Despite improving Seoul-Pyongyang relations, Trump’s meeting with Kim in Vietnam might worry South Korea.
Hanoi, Vietnam – As Vietnam’s capital gears up to host the second US-North Korea summit, it’s not just the beefed-up security, sold-out hotels and fluttering flags across Hanoi that are marking the occasion.
Bars are also serving drinks dubbed “Peace Negroniations”, inspired by the popular Negroni cocktail; stores are selling T-shirts bearing Donald Trump and Kim Jong Un’s faces; and even hairdressers are offering free cuts to those eager to replicate the hairstyles of the respective leaders of the United States and North Korea.
With preparations for the February 27-28 talks in full swing, the overall mood on the jam-packed streets of Hanoi appears to be a mix of awe and pride – even if, for some, the furore and attention surrounding the summit is an unwelcome distraction from everyday life.
“I deliver my products door-to-door in the city,” Vu Van Dong, a 28-year-old farmer, told Al Jazeera.
“Since the streets will be blocked off for the summit, it will have a negative impact on my business. But I still support hosting it as it will keep the world a safer place.”
This Vietnamese barber will give you a Kim or Trump haircut for free ahead of the Hanoi summit. pic.twitter.com/0BrsiVE5Gt
— Al Jazeera English (@AJEnglish) February 21, 2019
According to Phuong Hoa Nguyen, a deputy director at Vietnam’s Ministry of Culture, Sport and Tourism, the effects of playing hosts to not only Trump and Kim, but also to the media circus coming to town, would allow the country to showcase its “dynamic development with a model of successful socioeconomic innovation, friendly people, rich cultural identity and heroic history”.
“This is a great opportunity to promote Vietnam as an attractive and safe destination for tourism and investment,” Nguyen told Al Jazeera.
“We aim to attract 18 million international tourists in 2019 with a modest budget of $2m for promotional activities.”
Nguyen acknowledged it was “difficult” to gauge how much Vietnam stood to benefit financially from the much-anticipated meeting, held eight months after the landmark summit between Trump and Kim in Singapore last year.
“Singapore invested about 20 million Singaporean dollars ($14.8m) towards organising the first Trump-Kim summit and earned nearly 40 times that amount towards its economy,” Nguyen said.
But in addition to monetary benefits, the spotlight and excitement accompanying the high-profile talks were “invaluable” to Vietnam, Nguyen added.
In preparation for the upcoming two-day talks, which will be held at a yet-to-be announced location, security at the airport has been raised to the highest level. Additional security officials have also been positioned in public and restricted areas across Hanoi.
Prime Minister Nguyen Xuan Phuc earlier this month chaired a meeting to review the arrangements of the summit, which he described as “an important international event of particular interest to the international community and opinion”.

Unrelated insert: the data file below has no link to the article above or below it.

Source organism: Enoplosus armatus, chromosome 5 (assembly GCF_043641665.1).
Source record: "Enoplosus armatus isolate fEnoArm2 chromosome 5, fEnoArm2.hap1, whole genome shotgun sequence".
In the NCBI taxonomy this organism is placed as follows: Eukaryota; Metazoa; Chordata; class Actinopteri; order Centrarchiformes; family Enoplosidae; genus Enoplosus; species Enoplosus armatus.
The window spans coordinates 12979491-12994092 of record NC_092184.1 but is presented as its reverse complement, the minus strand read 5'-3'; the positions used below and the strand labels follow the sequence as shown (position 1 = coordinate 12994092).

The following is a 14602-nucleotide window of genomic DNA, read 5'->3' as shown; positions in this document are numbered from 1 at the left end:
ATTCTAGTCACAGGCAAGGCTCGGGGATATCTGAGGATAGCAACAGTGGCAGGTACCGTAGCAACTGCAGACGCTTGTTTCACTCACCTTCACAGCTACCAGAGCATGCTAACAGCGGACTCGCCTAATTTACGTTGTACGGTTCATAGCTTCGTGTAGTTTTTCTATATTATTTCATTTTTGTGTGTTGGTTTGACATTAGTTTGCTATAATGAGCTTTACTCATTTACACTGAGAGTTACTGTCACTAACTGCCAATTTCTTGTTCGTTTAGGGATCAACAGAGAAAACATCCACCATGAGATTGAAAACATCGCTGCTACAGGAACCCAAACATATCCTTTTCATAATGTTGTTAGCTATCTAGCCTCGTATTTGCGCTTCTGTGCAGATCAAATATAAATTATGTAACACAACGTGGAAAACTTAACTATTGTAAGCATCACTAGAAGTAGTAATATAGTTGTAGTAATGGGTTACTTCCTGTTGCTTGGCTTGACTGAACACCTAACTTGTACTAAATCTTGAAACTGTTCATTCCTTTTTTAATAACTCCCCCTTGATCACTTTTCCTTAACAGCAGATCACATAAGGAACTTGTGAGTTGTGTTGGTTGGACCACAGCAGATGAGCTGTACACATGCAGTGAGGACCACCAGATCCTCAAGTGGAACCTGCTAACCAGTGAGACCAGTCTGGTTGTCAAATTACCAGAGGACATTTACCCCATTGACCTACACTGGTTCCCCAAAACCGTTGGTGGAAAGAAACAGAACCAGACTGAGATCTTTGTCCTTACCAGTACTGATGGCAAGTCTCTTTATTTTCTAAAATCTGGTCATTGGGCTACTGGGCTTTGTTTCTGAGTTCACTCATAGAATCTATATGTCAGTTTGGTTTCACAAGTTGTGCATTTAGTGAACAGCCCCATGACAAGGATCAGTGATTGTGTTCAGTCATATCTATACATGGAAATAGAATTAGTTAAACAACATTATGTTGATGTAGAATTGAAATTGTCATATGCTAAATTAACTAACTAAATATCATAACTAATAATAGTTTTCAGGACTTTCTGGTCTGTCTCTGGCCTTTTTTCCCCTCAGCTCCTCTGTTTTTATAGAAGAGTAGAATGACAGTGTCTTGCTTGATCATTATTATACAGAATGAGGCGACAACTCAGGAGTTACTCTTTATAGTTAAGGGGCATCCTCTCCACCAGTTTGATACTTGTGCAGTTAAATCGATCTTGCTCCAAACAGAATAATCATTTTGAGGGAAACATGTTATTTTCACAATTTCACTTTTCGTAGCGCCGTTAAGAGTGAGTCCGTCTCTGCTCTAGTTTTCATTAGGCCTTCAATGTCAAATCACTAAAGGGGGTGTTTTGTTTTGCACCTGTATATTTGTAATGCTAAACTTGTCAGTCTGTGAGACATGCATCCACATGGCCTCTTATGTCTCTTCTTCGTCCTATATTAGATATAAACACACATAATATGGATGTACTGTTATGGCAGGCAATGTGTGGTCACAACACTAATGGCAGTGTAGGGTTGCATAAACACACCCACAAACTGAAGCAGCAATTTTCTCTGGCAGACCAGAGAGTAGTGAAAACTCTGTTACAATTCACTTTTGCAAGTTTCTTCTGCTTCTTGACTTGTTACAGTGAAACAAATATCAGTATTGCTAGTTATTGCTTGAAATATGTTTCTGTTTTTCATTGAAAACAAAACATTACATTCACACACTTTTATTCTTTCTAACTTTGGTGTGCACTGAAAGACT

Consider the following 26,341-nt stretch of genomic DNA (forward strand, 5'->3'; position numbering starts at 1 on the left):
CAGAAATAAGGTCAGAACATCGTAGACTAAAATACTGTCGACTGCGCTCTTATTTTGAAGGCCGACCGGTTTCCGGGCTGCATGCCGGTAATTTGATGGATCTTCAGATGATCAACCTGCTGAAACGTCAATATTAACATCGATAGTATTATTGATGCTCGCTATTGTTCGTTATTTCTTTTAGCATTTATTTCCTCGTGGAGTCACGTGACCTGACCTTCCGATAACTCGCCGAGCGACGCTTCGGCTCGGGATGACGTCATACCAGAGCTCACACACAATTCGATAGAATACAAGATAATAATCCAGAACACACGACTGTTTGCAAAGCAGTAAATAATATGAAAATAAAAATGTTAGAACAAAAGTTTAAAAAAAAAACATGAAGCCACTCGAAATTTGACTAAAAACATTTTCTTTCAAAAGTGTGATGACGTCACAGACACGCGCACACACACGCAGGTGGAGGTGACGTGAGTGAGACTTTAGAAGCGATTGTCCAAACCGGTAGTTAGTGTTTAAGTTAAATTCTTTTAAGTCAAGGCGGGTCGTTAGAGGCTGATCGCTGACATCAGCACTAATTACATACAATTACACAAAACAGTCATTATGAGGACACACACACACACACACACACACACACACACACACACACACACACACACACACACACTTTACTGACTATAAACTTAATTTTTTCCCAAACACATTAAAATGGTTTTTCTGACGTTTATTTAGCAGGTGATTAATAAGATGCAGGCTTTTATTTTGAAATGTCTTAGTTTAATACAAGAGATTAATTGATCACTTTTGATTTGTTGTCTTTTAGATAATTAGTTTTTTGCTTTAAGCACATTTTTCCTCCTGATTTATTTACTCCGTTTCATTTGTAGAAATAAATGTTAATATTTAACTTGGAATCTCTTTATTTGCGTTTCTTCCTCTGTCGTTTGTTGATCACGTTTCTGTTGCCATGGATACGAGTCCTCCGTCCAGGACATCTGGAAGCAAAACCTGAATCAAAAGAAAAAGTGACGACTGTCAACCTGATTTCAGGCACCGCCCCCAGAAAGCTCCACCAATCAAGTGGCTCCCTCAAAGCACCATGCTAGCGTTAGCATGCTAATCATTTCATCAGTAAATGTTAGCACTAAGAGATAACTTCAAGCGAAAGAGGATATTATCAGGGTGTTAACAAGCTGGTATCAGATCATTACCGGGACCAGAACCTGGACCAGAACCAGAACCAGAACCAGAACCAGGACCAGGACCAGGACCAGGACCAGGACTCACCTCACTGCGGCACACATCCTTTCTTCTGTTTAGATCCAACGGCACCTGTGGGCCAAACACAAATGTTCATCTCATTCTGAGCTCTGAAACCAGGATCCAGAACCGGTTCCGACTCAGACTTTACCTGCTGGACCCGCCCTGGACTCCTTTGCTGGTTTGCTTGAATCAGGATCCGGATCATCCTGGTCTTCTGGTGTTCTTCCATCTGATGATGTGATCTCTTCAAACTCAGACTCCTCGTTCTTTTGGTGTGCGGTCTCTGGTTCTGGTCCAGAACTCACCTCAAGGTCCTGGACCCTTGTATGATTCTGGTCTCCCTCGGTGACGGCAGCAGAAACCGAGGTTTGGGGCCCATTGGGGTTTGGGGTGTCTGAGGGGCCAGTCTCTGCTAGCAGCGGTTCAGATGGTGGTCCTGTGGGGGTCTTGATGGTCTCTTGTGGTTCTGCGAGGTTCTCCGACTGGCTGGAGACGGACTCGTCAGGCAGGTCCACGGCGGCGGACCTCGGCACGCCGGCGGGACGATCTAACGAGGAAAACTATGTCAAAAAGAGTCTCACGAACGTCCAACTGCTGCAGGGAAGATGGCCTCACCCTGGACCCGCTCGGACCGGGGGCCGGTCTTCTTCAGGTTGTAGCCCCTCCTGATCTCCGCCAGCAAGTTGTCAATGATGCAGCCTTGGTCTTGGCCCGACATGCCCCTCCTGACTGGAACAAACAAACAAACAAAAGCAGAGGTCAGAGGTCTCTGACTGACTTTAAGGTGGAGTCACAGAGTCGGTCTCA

The summit has also become a major topic of discussion among locals of various ages and interests, drawing a wide range of responses.
“I don’t care much about this event because Vietnam’s role is merely of lending the venue,” Tran Thanh Nga, 29, told Al Jazeera.
But Lieu, a 90-year-old Hanoi resident, is “excited and honoured” his city was chosen as the host.
“I’ve been staying updated on the summit every day through television,” said Lieu. “This event will also draw welcome attention to Vietnam and bring opportunities to boost the national economy.”
Since Vietnam began its economic liberalisation programme in the mid-1980s, its income per person has risen 10-fold to more than $2,300, according to the World Bank, which rates it as “one of the most dynamic emerging countries in East Asia region”.
The economy as a whole grew by 11 percent last year, its fastest expansion in more than a decade.
During a visit to Vietnam last year, US Secretary of State Mike Pompeo, in remarks aimed at Kim, said: “Your country can replicate this path. It’s yours if you’ll seize the moment.”
Eager to show off Vietnam’s successful economic rise, Pompeo added: “It can be your miracle in North Korea as well.”
Huynh The Du, a lecturer in public policy at the School of Public Policy and Management, Fulbright University Vietnam, told Al Jazeera that hosting the summit would “create more trust for the international business and investment community”, as well as potentially boost its tourism industry.
“If Vietnam is able to cement its position to become a favoured venue or trusted partner for sides to meet and negotiate by enhancing its neutrality and friendliness, the benefits will last long,” Du said. “Otherwise, the effects may be extinguished shortly.”
In recent years, Vietnam has played hosts to major international events, including the 2017 Asia-Pacific Economic Cooperation summit and a meeting of the Association of Southeast Asian Nations in 2018.
Back on the streets of Hanoi, locals and tourists alike have – almost – caught a glimpse of Trump and Kim already, as two impersonators cashing in on their resemblance to the two leaders began walking around the city just before the scheduled talks.
Howard X, an Australian, has been using his likeliness to North Korea’s leader, appearing in Singapore for last year’s summit. He was also present at the 2018 Winter Olympics in South Korea.
Russell White, the Trump lookalike, posed for photos near the Metropole Hotel with Howard before being shooed away by security officials.
The pair was released by Vietnamese authorities on Saturday after being questioned by the authorities.
Additional reporting by Hoai Thu Le